A Builder’s Guide to Using Insulated Glass
Jun 30, 2022
While they provide security and connect us to the outside world, windows are some of the biggest detriments to home energy efficiency. Air-conditioned or heated air can pass through them more readily than wall spaces, meaning windows can be a huge source of heat loss. Luckily, insulated glass (a relatively new invention as far as windows go) combats some of this energy loss.
What is insulated glass?
Insulated glass is a unit made up of two or more panes of glass sealed and sandwiched together with an air space between them. This space is filled with air, argon, or krypton gas. This system keeps interior and exterior air temperatures separate more efficiently than single panes of glass.
The term “insulated glass” is somewhat of a misnomer. The glass itself is not insulated, but the unit as a whole is. This unit consists of the exterior glass pane, a spacer bar around the perimeter of the glass, a seal, a desiccant material to absorb moisture, and the interior pane. The spacer bar creates a consistent, even gap between the glass panes, leaving space for the inert gas. Some insulated glass units (or “IG units”) feature three or four panes, with gas filling the spaces between them.
All of these components, including the glass, work together as one unit. The way to feasibly repair an insulated glass unit is to either remove the entire insulated glass from the window frame unit and replace it, or replace the entire sash (including the frame).
Types of insulated glass
While the concept of insulated glass does not change among the varieties, there are a few types of insulated glass units to be aware of. They include double- and triple-pane (or glazed), as well as those with argon or krypton gas between the panes.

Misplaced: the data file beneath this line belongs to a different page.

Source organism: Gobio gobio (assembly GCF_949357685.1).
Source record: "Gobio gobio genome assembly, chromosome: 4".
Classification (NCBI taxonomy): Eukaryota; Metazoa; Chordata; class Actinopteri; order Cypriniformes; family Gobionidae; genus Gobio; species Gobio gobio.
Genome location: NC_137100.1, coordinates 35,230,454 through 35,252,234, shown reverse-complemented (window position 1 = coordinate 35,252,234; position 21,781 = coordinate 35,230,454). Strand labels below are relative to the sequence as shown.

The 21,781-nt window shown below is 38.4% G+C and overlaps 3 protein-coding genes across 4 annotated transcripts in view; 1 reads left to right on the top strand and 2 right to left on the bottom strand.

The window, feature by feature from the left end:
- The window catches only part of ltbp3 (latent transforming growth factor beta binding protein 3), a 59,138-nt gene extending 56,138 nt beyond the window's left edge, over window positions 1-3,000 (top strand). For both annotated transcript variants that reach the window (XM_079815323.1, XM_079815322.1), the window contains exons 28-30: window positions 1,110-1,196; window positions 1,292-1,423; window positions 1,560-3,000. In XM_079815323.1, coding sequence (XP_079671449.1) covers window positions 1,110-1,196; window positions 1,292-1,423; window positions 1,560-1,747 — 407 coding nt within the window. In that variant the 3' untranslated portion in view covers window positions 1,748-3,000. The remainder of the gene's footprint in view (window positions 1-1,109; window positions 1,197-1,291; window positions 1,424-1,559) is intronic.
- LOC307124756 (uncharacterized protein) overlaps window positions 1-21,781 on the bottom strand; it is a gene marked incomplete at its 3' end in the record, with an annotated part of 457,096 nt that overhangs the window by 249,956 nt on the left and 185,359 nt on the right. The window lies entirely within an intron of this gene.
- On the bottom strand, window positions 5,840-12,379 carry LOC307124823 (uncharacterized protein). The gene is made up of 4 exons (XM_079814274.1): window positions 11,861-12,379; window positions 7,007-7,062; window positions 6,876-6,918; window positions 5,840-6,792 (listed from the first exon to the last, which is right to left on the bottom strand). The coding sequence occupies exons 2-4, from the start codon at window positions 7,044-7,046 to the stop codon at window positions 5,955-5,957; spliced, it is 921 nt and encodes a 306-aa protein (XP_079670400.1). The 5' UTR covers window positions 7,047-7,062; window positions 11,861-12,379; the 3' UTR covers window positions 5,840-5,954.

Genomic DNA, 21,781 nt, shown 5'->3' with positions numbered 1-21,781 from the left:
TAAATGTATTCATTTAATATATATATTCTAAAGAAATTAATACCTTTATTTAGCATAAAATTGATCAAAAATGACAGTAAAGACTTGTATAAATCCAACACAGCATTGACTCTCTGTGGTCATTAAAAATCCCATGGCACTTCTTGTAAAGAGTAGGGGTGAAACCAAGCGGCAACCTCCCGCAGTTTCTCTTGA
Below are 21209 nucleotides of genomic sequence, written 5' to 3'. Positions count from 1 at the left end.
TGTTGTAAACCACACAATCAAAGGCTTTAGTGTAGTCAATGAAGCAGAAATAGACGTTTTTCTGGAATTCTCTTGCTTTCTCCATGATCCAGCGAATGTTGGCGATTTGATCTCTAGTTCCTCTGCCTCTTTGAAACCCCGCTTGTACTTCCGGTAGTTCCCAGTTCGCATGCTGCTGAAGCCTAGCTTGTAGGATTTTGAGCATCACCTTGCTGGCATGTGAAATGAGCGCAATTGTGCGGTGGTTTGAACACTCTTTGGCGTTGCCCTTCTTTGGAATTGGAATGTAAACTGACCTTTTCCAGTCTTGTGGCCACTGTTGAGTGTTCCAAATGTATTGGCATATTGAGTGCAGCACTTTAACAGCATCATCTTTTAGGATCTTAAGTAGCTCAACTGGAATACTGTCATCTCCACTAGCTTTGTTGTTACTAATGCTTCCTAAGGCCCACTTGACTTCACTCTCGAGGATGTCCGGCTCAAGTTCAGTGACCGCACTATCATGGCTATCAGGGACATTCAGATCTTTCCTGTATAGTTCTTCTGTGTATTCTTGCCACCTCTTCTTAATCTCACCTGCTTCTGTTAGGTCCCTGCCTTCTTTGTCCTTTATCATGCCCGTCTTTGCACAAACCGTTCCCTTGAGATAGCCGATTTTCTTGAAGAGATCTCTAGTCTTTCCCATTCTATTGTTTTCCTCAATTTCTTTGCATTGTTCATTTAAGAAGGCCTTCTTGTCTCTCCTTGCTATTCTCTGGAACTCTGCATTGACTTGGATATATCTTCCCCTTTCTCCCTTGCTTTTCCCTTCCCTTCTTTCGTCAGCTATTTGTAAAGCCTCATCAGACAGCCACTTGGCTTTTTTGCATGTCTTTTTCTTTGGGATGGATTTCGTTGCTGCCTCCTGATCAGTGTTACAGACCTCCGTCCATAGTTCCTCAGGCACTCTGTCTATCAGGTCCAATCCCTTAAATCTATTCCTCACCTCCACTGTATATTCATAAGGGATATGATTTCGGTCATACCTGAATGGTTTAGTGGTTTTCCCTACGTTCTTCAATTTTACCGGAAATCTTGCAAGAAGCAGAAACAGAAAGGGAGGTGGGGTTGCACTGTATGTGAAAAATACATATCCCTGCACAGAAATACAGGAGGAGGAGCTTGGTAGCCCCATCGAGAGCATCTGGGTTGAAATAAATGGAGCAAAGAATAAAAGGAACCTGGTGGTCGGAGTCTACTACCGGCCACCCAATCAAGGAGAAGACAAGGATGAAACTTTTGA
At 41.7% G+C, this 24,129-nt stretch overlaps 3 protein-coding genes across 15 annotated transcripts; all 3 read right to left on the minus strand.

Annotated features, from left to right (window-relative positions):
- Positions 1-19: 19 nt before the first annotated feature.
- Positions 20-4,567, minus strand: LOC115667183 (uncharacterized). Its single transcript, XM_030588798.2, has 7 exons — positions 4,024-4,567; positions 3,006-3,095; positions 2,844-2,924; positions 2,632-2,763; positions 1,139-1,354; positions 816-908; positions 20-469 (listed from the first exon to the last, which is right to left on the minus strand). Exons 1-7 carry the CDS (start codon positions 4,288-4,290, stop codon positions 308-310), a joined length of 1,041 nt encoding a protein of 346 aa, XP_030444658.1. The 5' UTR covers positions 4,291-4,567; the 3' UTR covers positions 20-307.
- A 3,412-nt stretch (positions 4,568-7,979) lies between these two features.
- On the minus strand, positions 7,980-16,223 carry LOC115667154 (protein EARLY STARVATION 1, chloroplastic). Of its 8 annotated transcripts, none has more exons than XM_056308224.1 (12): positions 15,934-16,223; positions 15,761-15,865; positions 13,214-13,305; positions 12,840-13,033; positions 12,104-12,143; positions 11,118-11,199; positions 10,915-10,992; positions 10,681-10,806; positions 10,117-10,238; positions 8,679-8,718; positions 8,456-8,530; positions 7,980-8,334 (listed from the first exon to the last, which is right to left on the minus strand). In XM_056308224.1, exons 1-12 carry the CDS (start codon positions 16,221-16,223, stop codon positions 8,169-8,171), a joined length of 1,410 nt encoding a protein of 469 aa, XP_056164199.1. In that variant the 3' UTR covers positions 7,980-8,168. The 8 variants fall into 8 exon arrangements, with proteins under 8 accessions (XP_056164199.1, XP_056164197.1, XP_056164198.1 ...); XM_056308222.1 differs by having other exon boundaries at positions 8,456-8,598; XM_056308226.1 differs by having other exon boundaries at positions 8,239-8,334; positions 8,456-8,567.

- Double-pane insulated glass units feature two panes of glass with an insulating gas or air between them. These are the most common forms of insulated glass units and they’re relatively inexpensive.
- Triple-pane insulated glass units feature an interior pane, an exterior pane, and a pane between them. This creates two spaces for insulating gas or air, providing more efficiency than double-glazed windows alone.
- Krypton gas is the most efficient type of gas found in insulated glass units, but it is expensive. Krypton gas is available in both double- and triple-pane window units.
- Argon gas is the most common inert gas found in insulated glass units due to affordability and efficiency. This gas is more efficient than units with air alone but less efficient than Krypton.
Also, these insulated glass units aren’t just for windows. They’re equally as popular and effective in exterior entry doors, sliding doors, french doors, and other glass door exterior openings. Most of these units feature tempered glass, making them safer in the home but also easier to ship.